· I live in Texas – very few people care about the game here. When I grew up, I spent most of my free time playing football, watching football or talking about football. Yes, my son will be able to play and watch but will he be able to talk about it with anyone other than me and my family? Not so much. While the sport is growing here, the kids here don’t really care about the game the way that they do in the UK. He won’t be able to go to school and strike up a conversation about the weekend’s games. He won’t be able to build up rivalries with friends that follow other teams. Even if he is fanatical about the Irons, he won’t really have friends that will care about it. I had the benefit of growing up with many cousins who went with me to the Boleyn Ground every home game (and as we got older, some away games too). My son will be among friends that want to talk about gridiron, baseball and basketball – not football.
· I live in Texas – West Ham’s brand is not exactly strong here. My wife brought my son along to the park to watch me play football on a Sunday a couple of months back. I had proudly dressed him up for the occasion in his West Ham “onesie” (which he threw up on, incidentally – the little scallywag!) One of my team mates saw him and asked me “is that your son in the Aston Villa colours?” I replied “No. It’s my son in the West Ham colours,” but all I got back was a blank look. When West Ham played against the MLS all-stars for the MLS’ main exhibition game a couple of seasons back, the US press was complaining that it wasn’t very good opposition for the all-stars. Never mind that we had finished in the top half of the league the previous season and were the first UK team to score against the all-stars (after Chelsea, Celtic, Fulham and others had failed before us). We were just mid-table West Ham. We weren’t one of the big four. I do my best to raise the image (I wear my home or away shirt to my team’s training and I’m always talking them up) but I am just one man out of a population of other people that either don’t care about football or only want to talk about the big four, which brings me on to my next challenge….
· I live in Texas – American audiences only like teams that win things. When I talk about football to American fans that I am meeting for the first time, they always ask me “who do you follow? Manchester United? Chelsea? Liverpool? Arsenal?” When I tell them that I support West Ham, they look at me almost in disbelief as if to ask “why would you support any team other than those that I mentioned?” Over here, there are too many bandwagon fans. Don’t get me wrong, there are some who follow their sports teams as fanatically as the English (win, lose or draw – strike that, there are no draws here – win or lose) but for most, they just stop caring about the team until they are decent again. I don’t want my son to follow a team just because it is successful. While it might depress me for a week when West Ham lose (or a summer if we get relegated), there are lessons in life that I have learned from being a Hammers fan that I would not have learned if I were a fan of another team. I love Nick Hornby’s book “Fever Pitch” but it doesn’t really feel genuine to me – he is an Arsenal fan! He has always followed a team that has been successful – maybe not always in terms of silverware but when were Arsenal last in a relegation battle? When were they last thrilled to be in a semi-final? When were they excited to have finished 6th? Arsenal fans (and fans of the other big four teams) have a sense of entitlement. They believe that they should be successful every year. West Ham fans have a better sense of reality - that sometimes, sh!t happens. I want my son to have that awareness. I want him to stick by something even if it is not always successful. I want him to have a sense of loyalty to something that isn’t what you wish it to be. I want him to feel the disappointment of defeat – it makes the sensation of victory or success that much better. How many fans of the big four have had to hold back the tears simply because their team was leading in a cup final? Those rare moments of relative success are all the sweeter when you have to taste the bitterness of defeat on a more regular basis. I dread the possibility that my son will tell me one day “Dad, I don’t want to support West Ham anymore; I want to support Chelsea/Arsenal/ Manchester United/Liverpool/Tottenham.” Not just because I hate those teams (except for the Scousers) but because I want him to gain other lessons in life by supporting West Ham. Still, at least there’s not much chance of him supporting Millwall.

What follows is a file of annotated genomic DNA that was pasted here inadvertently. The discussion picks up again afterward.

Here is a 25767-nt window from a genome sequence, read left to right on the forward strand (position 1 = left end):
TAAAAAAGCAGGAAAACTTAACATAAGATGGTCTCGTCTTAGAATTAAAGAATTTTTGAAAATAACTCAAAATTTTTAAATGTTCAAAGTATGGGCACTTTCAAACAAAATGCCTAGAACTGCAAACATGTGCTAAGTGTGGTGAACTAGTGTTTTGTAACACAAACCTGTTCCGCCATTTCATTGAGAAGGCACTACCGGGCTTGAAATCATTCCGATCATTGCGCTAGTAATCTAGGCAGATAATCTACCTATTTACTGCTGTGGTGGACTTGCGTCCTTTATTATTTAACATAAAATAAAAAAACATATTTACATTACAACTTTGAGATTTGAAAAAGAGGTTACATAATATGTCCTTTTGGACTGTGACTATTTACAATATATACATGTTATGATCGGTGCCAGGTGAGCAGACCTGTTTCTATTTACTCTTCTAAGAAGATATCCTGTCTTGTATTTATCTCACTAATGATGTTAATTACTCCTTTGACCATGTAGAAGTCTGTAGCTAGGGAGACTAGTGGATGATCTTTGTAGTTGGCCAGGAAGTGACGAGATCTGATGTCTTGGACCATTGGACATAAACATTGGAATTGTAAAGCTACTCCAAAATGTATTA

So those are my challenges. Wish me luck. Come on you Irons!!!This is farlieonfootie for January 2.